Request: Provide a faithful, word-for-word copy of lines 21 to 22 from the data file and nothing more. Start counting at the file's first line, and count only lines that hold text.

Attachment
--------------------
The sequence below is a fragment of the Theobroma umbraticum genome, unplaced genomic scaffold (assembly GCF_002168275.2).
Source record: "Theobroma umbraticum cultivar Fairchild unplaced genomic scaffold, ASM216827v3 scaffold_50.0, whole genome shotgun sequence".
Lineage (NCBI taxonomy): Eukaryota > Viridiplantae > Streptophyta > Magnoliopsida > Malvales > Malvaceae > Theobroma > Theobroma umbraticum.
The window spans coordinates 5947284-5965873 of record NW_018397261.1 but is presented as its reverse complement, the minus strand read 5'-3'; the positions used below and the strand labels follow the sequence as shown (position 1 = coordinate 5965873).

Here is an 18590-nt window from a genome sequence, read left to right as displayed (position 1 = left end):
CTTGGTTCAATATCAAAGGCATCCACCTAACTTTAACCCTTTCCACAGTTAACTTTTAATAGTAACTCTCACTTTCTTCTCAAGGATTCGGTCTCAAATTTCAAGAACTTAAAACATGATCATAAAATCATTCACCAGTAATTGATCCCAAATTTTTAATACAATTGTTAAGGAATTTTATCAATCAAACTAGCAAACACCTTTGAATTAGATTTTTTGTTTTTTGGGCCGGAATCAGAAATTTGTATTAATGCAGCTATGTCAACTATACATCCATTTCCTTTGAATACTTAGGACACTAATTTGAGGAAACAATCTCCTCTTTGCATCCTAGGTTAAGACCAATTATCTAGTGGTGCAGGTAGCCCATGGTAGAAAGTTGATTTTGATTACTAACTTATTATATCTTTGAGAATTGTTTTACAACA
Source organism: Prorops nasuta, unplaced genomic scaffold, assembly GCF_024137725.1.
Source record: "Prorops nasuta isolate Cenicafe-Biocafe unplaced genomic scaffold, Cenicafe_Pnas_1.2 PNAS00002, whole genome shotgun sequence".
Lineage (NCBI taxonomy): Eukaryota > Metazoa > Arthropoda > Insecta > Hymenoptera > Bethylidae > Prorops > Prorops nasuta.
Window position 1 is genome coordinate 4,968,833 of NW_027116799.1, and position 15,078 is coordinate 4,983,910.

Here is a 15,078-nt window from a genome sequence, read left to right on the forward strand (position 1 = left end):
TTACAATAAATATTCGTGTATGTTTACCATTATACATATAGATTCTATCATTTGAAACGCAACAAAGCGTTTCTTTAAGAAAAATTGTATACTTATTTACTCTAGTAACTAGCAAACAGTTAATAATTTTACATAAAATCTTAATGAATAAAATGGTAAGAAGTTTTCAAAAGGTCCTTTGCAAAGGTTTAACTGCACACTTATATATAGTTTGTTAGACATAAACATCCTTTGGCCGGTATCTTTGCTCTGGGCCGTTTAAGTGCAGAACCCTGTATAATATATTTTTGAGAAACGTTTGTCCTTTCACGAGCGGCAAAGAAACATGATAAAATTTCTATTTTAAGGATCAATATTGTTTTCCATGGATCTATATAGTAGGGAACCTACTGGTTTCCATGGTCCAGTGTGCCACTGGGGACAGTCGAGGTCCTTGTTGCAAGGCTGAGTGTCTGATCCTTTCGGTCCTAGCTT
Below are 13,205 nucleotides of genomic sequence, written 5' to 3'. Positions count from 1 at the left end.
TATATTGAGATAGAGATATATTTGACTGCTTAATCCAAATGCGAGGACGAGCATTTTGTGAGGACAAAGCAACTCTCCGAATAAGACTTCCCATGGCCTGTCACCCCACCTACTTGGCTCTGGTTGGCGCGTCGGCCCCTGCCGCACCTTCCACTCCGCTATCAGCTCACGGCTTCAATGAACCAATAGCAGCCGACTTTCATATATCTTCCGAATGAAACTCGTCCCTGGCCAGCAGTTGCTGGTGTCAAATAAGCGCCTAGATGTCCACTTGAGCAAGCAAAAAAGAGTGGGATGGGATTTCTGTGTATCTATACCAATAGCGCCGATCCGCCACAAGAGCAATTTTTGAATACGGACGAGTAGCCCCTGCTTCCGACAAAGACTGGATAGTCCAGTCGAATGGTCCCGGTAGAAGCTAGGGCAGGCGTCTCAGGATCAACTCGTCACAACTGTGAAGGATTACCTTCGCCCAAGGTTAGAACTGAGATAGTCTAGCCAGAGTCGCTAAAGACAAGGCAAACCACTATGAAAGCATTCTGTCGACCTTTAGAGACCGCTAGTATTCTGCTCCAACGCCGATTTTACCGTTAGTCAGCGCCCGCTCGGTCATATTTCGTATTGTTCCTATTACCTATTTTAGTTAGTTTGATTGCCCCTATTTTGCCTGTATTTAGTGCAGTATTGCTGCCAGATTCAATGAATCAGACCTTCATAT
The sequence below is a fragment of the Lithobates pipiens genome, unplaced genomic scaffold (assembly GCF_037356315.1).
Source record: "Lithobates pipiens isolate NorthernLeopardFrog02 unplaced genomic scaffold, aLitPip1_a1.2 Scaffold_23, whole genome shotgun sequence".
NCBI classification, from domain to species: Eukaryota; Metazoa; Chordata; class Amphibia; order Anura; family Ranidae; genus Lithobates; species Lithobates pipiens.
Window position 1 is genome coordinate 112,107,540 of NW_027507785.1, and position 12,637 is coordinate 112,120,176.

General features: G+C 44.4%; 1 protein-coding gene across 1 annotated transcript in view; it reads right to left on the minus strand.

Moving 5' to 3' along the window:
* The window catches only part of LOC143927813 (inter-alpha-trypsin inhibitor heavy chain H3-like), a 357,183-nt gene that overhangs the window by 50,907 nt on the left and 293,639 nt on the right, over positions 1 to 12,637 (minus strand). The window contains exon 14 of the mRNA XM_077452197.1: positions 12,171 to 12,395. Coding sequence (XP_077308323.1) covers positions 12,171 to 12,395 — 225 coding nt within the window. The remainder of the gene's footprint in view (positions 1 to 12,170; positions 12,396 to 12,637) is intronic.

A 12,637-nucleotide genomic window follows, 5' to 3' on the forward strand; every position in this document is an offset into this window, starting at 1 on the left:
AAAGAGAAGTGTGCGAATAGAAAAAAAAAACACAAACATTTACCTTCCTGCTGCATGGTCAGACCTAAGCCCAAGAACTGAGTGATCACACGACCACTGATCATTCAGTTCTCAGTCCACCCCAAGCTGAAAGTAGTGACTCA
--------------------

* The window catches only part of LOC143927813 (inter-alpha-trypsin inhibitor heavy chain H3-like), a 357,183-nt gene that overhangs the window by 50,907 nt on the left and 293,639 nt on the right, over positions 1 to 12,637 (minus strand). The window contains exon 14 of the mRNA XM_077452197.1: positions 12,171 to 12,395. Coding sequence (XP_077308323.1) covers positions 12,171 to 12,395 — 225 coding nt within the window. The remainder of the gene's footprint in view (positions 1 to 12,170; positions 12,396 to 12,637) is intronic.

A 12,637-nucleotide genomic window follows, 5' to 3' on the forward strand; every position in this document is an offset into this window, starting at 1 on the left: